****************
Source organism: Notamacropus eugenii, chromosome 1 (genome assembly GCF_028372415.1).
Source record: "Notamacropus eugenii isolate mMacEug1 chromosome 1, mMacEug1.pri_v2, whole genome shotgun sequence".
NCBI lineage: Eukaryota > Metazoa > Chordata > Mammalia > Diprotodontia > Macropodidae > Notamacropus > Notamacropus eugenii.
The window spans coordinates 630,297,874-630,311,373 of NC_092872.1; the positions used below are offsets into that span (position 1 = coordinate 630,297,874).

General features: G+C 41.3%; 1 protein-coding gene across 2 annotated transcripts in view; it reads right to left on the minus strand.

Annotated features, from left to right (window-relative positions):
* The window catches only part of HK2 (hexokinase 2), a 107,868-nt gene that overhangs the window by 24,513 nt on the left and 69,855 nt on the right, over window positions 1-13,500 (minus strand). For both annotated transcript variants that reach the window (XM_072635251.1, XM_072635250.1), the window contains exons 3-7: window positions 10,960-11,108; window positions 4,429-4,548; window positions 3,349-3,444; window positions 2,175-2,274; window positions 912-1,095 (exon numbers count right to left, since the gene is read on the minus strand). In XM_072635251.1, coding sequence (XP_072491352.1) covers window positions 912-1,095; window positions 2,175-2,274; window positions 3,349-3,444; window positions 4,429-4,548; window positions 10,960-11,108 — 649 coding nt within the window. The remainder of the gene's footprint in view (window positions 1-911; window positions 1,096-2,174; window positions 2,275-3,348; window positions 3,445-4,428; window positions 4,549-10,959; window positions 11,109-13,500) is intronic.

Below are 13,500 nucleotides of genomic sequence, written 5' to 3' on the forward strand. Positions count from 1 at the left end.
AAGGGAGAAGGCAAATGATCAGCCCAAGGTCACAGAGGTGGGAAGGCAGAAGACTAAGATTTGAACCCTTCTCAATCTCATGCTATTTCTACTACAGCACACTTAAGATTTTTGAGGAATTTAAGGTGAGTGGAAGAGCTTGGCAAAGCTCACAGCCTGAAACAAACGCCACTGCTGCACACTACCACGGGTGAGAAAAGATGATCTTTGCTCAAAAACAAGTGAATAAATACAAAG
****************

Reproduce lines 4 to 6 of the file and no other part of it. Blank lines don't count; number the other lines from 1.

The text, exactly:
The window spans coordinates 630,297,874-630,311,373 of NC_092872.1; the positions used below are offsets into that span (position 1 = coordinate 630,297,874).

General features: G+C 41.3%; 1 protein-coding gene across 2 annotated transcripts in view; it reads right to left on the minus strand.

Annotated features, from left to right (window-relative positions):